Ran Deep Creek April 25-30, 2006 with a group of seven in Alpacka Rafts. The Owyhee gauge at Rome dropped from 7800 to 6600 cfs during this period.
We spent April 25 driving from Jackson, WY to a camp where Mud Flat Road crosses Deep Creek (or Hurry Back Creek on some maps). We arrived in late afternoon, and sent two vehicles, a Dodge van and a Toyota pickup, to run a shuttle to Rickard Crossing. At about 10pm, a beat-up 1970 pickup dropped off our members covered in mud and exhausted. They had gotten both cars hopelessly stuck in the mud just south of Mud Flat Road. They learned that all of the roads south of Mud Flat Road are private with no trespassing allowed. The main left turn off Mud Flat Road was heavily posted, so they went a few hundred yards farther and turned down a rough road where they got stuck.
The rancher Mike Stanford and his friends happened upon our group toiling in the mud and tried to help them unsuccessfully. Mike told us to call him to obtain permission next time. He said he needs to know who is down on his property and grazing allotments because some of his facilities have been getting looted and vandalized. He kindly drove our shuttle members the 12 miles back to our camp at Deep Creek. Mike Stanford's phone number is: 208-583-2442
In the morning of April 26, three of our group took our one remaining vehicle to Mountain Home, Idaho to purchase a come-along, stand-up jack, shovel, cable, extra gas, and tow straps. They returned at about 1:30pm. While we waited, three of us ran the upper gorge of Deep Creek from Mud Flat Road to the confluence with Current Creek. This stretch is gorgeous, fun, and worth doing, but it is extremely brushy and not recommended except in Alpacka Rafts or small IKs. It was class II and took us at least two hours to run. There is one barbed wire fence near where the gorge opens up just above the confluence with Current Creek. We then deflated the boats and hiked back along Mud Flat Road to our camp at Deep Creek.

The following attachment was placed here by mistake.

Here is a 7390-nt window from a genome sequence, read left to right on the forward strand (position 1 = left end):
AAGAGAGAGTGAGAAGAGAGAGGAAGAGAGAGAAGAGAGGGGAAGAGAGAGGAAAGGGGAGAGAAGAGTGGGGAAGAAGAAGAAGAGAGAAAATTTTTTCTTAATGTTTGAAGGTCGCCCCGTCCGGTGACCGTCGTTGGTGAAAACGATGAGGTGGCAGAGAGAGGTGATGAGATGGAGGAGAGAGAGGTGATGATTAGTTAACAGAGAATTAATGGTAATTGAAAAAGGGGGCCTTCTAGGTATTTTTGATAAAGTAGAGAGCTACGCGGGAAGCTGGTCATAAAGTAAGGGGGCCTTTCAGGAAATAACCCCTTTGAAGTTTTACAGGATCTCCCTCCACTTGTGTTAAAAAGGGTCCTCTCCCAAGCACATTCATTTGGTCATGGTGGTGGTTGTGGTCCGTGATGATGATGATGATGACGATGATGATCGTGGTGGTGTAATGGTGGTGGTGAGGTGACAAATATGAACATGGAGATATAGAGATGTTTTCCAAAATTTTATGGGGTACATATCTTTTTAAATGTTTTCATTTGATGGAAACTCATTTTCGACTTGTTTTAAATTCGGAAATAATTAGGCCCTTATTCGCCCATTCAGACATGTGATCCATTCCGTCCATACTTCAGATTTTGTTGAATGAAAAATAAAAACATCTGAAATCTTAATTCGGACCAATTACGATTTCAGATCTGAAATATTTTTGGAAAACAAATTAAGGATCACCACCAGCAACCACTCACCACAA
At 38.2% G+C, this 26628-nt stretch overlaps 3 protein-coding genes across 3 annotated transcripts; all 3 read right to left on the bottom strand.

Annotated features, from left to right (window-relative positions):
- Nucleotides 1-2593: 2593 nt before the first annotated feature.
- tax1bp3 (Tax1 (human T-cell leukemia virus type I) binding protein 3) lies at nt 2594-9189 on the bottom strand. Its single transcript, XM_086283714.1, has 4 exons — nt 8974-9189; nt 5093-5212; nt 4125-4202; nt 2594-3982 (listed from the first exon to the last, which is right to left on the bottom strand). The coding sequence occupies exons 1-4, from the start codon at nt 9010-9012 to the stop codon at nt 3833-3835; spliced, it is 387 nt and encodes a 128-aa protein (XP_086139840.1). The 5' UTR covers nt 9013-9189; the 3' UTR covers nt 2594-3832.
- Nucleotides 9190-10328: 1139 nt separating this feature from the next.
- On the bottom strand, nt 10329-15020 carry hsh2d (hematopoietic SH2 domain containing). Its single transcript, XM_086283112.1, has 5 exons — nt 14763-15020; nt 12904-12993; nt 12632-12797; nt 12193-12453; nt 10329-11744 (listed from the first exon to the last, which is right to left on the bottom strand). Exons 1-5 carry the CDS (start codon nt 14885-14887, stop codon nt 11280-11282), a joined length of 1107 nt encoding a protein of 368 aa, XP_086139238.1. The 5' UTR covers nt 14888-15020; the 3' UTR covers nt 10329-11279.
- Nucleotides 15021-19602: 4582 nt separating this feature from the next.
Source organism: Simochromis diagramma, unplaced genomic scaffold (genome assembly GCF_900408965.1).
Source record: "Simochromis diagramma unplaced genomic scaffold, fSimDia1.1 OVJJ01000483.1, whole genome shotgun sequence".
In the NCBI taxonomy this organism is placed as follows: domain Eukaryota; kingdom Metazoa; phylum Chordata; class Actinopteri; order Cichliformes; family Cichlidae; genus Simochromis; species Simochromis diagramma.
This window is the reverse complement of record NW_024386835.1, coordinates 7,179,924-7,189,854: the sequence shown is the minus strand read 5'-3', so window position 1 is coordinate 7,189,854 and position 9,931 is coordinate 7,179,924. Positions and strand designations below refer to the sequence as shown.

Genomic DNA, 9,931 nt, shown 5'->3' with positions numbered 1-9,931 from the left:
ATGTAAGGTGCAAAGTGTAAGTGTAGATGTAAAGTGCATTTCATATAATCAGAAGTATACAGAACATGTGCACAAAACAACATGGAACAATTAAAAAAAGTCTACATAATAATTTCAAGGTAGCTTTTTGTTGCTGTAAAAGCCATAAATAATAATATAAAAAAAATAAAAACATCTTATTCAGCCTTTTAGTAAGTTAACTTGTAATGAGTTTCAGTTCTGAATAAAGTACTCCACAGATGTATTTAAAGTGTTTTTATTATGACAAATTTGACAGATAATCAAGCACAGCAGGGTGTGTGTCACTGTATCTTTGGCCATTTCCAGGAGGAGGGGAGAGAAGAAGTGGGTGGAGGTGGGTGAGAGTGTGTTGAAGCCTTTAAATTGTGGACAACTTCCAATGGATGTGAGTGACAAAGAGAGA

When the group returned from Mountain Home, several of us drove to the stuck vehicles and spent the rest of that day extricating them. At 8pm, two of us drove one vehicle back to camp at Deep Creek, while three of us took the two remaining vehicles to attempt the shuttle to the take out. Mike the rancher told us that we would be unable to get our vehicles to Rickard Crossing and that we would have to park at his southernmost ranch outpost about 8 miles north of Rickard Crossing. He said that they only had been taking ATVs down to Rickard Crossing so far this year.
This team successfully placed a vehicle at the southernmost ranch outpost at about 10:30pm, and began their drive back to camp at Deep Creek. Just before the main ranch outpost on upper Castle Creek, our men got the car stuck in a mud hole. Two shivered in the truck in the dark, while Derek rode our one mountain bike 1.5 hours back south in the dark to the car at the southernmost outpost. He drove it back north, picked up the two, and drove back to camp at Deep Creek battered. Our shuttle still had not been completed.
In the morning, four of us drove back over to the stuck Nissan pickup and spent two hours extricating it by jacking up the front and rear and then using the come along to drag it out. Determined not to give up, we finally placed the shuttle, and rejoined our team at Current Creek put in at 3:30pm. The members not running the shuttle had moved all our gear over to Current Creek to save time and avoid the brush thrashing in the upper gorge of Deep Creek.